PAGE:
Venetian Palazzo Sheldon Adelson money laundering

The Venetian and The Palazzo resorts, owned by billionaire Sheldon Adelson, seen here on the left behind GOP VP nominee Mike Pence at last week’s first presidential debate, are being accused of facilitating money laundering for Chinese citizens. (Image: Joe Raedle/Getty Images)

The Venetian and The Palazzo resorts are being accused in a Clark County lawsuit of knowingly assisting money laundering, and allowing “shrills” to take out millions of dollars in credit.

Xiufei Yang, 59, and Meie Sun, 52, owe the two Las Vegas Sands casinos a total of $6.4 million. The Sheldon Adelson-owned gaming conglomerate recently requested Clark County prosecutors file criminal charges against the two women, but the defendants struck back with a lawsuit of their own.

Yang and Sun’s attorneys claim the women are Chinese citizens living and working in the US as housekeepers, not high-stakes gamblers.

So why did The Venetian and The Palazzo issue millions in credit to the ladies to gamble with? Their attorneys say they were shills recruited by wealthy Chinese visitors who sought to avoid money laundering detection from their home country.

Of course, for the scheme to work, numerous personnel at the resorts would have needed to be complicit. The casinos say they did nothing wrong, calling it a “smokescreen” with “no clear evidence.”

“If credible proof is presented that an employee or employees were complicit, we will promptly take appropriate action as required by our policies,” Las Vegas Sands spokesman Ron Reese said in a statement. “However, even a scenario in which a company employee was involved still does not void the debt.”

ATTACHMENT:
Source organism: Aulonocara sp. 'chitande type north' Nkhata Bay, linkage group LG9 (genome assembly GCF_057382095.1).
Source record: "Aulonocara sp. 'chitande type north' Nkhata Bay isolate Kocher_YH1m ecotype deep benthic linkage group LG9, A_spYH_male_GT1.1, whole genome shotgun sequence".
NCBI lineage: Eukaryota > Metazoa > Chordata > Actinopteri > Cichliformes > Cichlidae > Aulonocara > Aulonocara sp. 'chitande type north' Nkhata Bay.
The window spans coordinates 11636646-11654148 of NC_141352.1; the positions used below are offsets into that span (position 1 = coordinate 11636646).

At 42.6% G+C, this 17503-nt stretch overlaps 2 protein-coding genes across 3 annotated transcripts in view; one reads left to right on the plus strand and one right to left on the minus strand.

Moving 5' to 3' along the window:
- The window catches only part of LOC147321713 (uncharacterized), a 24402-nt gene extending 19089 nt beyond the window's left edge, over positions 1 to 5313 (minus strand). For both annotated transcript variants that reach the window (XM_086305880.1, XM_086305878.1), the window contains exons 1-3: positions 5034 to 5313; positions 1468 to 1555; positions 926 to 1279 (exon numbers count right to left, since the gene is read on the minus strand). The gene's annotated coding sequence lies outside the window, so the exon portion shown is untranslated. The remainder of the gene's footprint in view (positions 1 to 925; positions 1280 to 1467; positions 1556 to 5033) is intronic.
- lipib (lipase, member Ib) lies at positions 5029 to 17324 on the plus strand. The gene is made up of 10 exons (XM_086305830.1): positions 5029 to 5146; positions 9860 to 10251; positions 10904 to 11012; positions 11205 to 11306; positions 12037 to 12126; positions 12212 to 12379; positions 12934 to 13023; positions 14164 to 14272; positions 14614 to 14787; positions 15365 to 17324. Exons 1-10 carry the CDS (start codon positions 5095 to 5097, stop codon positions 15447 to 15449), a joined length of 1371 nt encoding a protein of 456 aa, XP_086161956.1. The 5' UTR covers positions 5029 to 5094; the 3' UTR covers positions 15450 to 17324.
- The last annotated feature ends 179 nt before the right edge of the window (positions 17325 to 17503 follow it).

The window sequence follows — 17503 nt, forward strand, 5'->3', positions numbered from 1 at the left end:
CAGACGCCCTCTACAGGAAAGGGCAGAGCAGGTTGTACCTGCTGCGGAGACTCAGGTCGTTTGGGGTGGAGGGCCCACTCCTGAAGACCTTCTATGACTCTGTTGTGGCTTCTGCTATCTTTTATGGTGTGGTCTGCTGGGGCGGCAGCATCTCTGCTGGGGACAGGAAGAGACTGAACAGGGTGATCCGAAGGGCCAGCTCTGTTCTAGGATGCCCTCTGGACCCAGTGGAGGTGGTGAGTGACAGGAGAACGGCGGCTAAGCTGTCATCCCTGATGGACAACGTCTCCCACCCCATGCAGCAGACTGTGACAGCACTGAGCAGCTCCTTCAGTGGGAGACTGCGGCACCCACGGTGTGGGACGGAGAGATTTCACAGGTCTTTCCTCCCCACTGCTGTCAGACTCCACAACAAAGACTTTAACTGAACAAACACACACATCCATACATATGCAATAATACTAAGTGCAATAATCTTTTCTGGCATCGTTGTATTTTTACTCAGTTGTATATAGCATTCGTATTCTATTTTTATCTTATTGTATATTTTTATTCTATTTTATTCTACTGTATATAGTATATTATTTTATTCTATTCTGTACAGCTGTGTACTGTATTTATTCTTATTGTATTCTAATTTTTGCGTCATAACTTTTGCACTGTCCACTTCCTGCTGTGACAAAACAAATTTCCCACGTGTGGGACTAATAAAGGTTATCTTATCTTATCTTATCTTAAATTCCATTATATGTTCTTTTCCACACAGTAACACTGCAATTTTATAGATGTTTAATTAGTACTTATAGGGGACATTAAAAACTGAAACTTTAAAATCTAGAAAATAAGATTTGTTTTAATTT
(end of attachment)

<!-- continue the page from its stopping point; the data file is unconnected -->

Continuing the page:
Mini-Macau

The Venetian and The Palazzo case only reignites federal concerns over criminals using casino cashiers to funnel money. China’s financial elite are in search of new gambling avenues to move money as President Xi Jinping continues to hamper down on VIP junket operators in Macau.

The allegations against Las Vegas Sands are similar to Macau’s junket industry. Touring companies took the special administrative gambling zone from $10.4 billion in gross gaming revenue in 2007 to $45 billion in 2013.

The VIP operators behind the junkets often provide money to their clients to gamble with, and many believe it’s a convenient form of money laundering for the rich to maneuver money out from under China’s control.

China’s communist state means taxes are the greatest revenue source to the People’s Republic. Those making just $13,000 annually are required to pay 45 percent of their income to the government.

Growing Concern

Macau might be some 7,300 miles from Sin City, but that doesn’t mean Vegas authorities and casinos shouldn’t be concerned over affluent Chinese nationals descending on the Strip with criminal intent.

The US federal government has already warned the resorts to be on the outlook. Last month, the Department of Justice and Financial Crimes Enforcement Network issued stern warnings that threatened criminal charges against any casino that willfully violates the Bank Secrecy Act.

Clark County District Attorney Steve Wolfson’s office declined to comment on the Sands matter, but Reuters confirms that prosecutors will now seek charges through a grand jury instead of before a judge.

Regardless of whether the women can prove Chinese visitors convinced them to shrill, failing to pay on gambling debts in Nevada is a felony offense.